As indicated in FIG. 4 (d), a current that generates a field having an amplitude greater than Hc is required for switching between the magnetic states. If, however, a current is applied having a lesser amplitude which causes B to assume a value indicated by point "c" in FIG. 4 (e), the magnetic state is unstable. In such case, the magnetic induction B tends to oscillate between the values of B0 (point "b") and Bc (point "c"). A piezoelectric voltage pulse generated in response to such oscillation is shown in FIG. 4 (i). The amplitude V2 of this piezoelectric voltage pulse is smaller than the amplitude of the pulse generated as a result of switching from +B0 to -B0 (FIG. 4 (g)).
FIG. 4 (j) shows a current pulse I which causes B to assume the value Bc. The piezoelectric voltage pulse, generated in response to this current is shown in the lower portion of the figure. The shaded area reflects the oscillation between the two states (Bc and +B0), as it would be observed on an oscilloscope. As described subsequently, the piezoelectric voltage generated in response to the current that disturbs but does not switch the magnetic states, can be employed for reading magnetically stored information.
FIGS. 5 (a) and (b) illustrate the cross-section (not to scale) and the top-view of a preferred embodiment of a portion of a memory device 290 of the present invention. The memory device comprises a silicon planar substrate 330, first address lines 320 formed on one surface of the substrate, and second address lines 340 orthogonal to the first lines, formed on the opposite surface of the substrate. A first set 310 and a second set 350 of the layers of materials of the present invention are disposed on opposite sides of the substrate over the address lines. Electrodes 300, 360 are connected to the layers 310, 350 respectively of the composition of materials.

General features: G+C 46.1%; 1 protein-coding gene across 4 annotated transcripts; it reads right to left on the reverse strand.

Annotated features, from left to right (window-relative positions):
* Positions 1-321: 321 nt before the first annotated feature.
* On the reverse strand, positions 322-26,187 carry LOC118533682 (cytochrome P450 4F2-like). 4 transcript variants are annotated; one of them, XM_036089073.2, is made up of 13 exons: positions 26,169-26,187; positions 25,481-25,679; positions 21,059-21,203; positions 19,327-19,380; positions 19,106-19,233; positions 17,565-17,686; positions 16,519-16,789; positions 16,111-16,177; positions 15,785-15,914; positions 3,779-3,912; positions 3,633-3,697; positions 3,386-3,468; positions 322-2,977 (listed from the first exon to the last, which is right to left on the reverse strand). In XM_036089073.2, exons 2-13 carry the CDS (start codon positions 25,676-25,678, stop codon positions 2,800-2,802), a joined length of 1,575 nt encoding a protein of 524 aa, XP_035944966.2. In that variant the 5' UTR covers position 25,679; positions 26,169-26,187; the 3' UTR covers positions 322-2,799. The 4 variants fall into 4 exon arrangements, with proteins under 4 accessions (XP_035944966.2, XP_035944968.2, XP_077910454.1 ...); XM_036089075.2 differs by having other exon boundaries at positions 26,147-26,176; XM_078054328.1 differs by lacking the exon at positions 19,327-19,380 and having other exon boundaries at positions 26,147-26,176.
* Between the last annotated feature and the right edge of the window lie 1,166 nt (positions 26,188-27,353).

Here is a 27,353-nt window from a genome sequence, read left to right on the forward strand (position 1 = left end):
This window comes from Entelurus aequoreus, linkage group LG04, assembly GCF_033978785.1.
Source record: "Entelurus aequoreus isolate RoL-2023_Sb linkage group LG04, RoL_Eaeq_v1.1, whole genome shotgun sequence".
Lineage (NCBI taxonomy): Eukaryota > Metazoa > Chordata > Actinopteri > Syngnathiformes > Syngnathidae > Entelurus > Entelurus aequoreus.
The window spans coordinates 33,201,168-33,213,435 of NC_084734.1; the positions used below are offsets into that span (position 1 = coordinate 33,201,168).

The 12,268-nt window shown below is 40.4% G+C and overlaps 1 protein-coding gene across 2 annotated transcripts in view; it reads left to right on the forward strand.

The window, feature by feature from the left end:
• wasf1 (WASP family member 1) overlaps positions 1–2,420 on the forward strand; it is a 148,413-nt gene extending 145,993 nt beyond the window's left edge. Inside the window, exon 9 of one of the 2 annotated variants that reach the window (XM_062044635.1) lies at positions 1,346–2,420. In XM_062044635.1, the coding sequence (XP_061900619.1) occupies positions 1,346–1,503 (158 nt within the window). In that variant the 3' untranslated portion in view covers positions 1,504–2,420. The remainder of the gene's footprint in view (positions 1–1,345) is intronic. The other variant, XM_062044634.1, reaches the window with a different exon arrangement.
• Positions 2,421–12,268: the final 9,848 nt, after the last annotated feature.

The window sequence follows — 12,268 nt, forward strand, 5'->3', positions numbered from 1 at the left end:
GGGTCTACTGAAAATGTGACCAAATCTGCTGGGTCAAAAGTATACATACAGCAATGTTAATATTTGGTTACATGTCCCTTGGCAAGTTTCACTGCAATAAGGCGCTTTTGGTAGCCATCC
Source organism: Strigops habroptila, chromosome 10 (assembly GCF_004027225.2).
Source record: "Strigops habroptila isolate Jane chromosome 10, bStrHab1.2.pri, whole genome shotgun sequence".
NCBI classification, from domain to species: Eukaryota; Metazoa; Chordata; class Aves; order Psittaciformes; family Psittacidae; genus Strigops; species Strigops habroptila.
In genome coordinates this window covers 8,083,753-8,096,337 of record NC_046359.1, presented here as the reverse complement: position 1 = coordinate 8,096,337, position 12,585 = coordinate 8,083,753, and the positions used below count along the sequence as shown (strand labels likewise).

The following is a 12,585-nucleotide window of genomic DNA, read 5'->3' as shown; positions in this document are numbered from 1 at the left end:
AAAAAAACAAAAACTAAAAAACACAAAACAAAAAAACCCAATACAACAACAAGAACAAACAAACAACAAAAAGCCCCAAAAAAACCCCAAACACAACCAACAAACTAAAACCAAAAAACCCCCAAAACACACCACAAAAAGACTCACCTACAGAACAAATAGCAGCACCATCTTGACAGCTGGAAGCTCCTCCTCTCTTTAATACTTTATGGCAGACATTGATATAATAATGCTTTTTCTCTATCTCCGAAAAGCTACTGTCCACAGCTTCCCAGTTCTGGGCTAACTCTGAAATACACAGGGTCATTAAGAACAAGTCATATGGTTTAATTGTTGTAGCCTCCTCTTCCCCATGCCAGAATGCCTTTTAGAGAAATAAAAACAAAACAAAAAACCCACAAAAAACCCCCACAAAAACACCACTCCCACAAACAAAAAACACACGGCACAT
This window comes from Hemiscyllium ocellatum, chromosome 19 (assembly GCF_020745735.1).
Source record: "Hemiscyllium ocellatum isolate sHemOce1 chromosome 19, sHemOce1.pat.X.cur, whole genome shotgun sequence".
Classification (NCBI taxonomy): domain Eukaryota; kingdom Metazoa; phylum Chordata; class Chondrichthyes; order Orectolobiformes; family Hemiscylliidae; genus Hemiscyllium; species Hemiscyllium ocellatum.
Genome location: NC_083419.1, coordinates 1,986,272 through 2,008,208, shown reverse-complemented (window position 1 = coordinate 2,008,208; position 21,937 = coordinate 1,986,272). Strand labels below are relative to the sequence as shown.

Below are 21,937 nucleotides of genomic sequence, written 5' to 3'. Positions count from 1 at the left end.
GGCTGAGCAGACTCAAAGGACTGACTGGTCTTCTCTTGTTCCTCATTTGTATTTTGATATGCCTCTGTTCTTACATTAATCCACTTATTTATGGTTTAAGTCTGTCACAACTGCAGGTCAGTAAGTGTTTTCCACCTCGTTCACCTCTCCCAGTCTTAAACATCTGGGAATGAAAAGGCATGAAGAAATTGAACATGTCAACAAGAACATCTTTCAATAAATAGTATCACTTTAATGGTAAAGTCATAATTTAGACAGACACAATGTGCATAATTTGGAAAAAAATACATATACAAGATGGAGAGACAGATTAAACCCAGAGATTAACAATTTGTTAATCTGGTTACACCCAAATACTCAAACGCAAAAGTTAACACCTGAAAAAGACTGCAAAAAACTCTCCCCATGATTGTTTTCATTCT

The first and second address lines are silver strips approximately 2 μm wide and approximately 1μm thick. Illustratively the spacing between adjacent address lines is approximately between 9 to 20 μm, depending on the desired density of the memory device. For example in one embodiment the spacing is 9.5 μm and in a different embodiment the spacing is 19 μm. Each set of layers of materials 310, 350 comprise a Pb0.80 Cd0.10 Si0.1 layer, a Se0.90 S0.10 layer, and a Fe0.76 Cr0.24 layer sequentially formed on one of the address lines 320, 340 on the Si substrate with the two FeCr layers being outermost. Also, each of the layers is preferably 0.5 μm thick so that each set is preferably 1.5 μm. Each layer is homogeneously saturated with Bi, Ag, O, and N. Preferably the substrate is 40 μm thick and the electrodes are 1 μm thick silver layers.